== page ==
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December 1987

Cerebellar Structure in Autism

Author Affiliations

From the Departments of Child and Adolescent Psychiatry (Drs Gaffney and Tsai) and Pediatrics (Dr Tsai), University of Kansas College of Health Sciences and Hospital, Kansas City; and the Department of Child Psychiatry, University of Iowa College of Medicine, Iowa City (Dr Kuperman and Ms Minchin).

Am J Dis Child. 1987;141(12):1330-1332. doi:10.1001/archpedi.1987.04460120096044

• Several recent reports suggest cerebellar abnormalities in patients with autism. To further Investigate the posterior fossa in vivo, we analyzed axial (transverse) and coronal magnetic resonance imaging (MRI) scans of autistic patients. The MRI scans were measured at life-size by planimetry. Axial MRI scans of "high level" autistic patients were compared with control scans; there were no differences in the fourth ventricles, vermes, cerebella, and cerebellar-pontine "complexes" between the groups. Coronal MRI scans were also studied. In the coronal scans, the cerebella of autistic patients were proportionally smaller and the fourth ventricles proportionally larger. This suggests that there are morphologic changes in cerebella of autistic children; such alteration may best be viewed in the MRI coronal plane.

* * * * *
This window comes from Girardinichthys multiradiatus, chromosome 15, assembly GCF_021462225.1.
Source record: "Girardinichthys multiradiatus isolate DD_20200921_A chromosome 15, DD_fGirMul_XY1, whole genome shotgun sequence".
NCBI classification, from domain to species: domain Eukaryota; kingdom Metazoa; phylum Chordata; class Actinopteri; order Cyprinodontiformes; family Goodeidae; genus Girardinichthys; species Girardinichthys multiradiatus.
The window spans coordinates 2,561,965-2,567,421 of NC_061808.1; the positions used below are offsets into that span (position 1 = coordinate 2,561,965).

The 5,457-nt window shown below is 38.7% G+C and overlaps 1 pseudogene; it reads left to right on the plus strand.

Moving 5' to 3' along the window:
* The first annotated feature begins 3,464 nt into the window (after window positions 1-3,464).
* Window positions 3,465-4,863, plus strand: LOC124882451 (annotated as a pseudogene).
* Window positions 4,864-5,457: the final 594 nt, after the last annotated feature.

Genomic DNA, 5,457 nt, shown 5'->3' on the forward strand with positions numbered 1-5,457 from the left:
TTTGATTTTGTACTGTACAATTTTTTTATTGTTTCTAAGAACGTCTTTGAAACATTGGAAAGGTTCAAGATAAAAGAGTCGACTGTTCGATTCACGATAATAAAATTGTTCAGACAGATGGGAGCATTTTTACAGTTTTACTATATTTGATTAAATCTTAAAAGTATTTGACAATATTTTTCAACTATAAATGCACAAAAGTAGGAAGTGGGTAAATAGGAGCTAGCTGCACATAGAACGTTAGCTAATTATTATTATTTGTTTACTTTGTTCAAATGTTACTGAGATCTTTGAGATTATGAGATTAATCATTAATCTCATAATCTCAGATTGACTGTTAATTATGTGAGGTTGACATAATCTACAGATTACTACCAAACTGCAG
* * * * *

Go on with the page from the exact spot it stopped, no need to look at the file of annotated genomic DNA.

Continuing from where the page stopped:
(AJDC 1987;141:1330-1332)